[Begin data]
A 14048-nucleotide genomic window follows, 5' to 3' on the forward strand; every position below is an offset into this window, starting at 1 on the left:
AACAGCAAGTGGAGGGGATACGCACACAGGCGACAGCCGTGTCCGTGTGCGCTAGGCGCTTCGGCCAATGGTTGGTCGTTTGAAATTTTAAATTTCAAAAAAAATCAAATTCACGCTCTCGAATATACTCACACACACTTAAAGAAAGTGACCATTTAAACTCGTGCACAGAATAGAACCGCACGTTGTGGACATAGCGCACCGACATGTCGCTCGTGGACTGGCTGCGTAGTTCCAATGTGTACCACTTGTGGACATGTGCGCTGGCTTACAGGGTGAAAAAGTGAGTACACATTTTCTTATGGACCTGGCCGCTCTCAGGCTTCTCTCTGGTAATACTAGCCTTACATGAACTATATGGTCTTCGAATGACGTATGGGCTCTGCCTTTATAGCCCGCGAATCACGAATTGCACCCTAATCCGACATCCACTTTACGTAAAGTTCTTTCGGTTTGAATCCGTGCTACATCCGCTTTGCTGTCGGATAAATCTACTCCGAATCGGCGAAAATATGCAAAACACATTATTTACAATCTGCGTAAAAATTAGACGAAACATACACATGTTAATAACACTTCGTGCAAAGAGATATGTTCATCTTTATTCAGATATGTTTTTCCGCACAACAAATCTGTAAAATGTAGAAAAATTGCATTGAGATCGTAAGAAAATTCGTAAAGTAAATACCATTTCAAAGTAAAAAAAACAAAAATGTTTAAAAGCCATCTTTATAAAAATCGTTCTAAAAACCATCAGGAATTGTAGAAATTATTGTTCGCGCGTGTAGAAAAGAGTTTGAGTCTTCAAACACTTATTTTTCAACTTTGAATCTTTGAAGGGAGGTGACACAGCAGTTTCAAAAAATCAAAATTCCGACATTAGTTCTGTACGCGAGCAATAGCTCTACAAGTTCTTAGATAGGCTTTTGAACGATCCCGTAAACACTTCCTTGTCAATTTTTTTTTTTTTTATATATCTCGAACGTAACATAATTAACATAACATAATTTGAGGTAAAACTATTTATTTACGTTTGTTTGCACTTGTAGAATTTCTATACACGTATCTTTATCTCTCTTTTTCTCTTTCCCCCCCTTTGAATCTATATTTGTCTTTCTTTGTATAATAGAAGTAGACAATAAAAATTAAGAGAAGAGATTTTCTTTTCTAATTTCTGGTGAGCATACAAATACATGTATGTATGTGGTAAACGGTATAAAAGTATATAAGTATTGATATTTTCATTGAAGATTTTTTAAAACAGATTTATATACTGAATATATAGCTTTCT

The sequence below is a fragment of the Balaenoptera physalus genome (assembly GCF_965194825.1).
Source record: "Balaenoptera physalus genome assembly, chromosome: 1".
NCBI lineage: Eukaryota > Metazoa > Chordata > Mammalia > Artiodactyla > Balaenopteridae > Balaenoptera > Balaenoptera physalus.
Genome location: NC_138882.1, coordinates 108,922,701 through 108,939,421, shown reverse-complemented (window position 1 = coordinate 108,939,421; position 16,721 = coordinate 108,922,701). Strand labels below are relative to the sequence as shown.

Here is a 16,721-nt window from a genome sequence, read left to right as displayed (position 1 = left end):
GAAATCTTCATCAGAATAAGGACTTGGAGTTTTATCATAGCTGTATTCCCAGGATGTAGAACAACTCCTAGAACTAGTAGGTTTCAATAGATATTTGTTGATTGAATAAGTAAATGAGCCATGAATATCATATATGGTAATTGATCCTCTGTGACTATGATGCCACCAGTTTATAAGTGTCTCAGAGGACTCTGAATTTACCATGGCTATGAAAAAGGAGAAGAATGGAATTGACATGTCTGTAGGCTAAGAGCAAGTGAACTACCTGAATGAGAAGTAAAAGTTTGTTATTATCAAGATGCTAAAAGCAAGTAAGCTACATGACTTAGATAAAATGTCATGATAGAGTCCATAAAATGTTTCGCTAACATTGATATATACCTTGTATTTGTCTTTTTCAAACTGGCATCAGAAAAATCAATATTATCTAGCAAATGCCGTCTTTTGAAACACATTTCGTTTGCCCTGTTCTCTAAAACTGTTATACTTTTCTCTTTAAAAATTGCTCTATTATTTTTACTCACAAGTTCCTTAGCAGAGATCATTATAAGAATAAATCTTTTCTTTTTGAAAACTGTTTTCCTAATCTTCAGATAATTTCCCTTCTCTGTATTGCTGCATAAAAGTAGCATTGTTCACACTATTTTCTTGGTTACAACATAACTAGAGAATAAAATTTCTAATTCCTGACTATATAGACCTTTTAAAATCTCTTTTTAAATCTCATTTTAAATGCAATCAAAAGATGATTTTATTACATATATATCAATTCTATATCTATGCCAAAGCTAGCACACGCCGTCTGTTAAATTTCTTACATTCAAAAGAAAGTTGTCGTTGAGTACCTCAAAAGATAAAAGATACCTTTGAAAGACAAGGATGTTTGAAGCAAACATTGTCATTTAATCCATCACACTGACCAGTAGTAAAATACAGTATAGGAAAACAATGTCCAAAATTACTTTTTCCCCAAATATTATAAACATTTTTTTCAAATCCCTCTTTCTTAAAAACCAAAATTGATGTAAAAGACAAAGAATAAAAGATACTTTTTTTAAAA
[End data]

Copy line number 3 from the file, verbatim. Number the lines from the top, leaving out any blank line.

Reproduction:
The sequence below is a fragment of the Balaenoptera physalus genome (assembly GCF_965194825.1).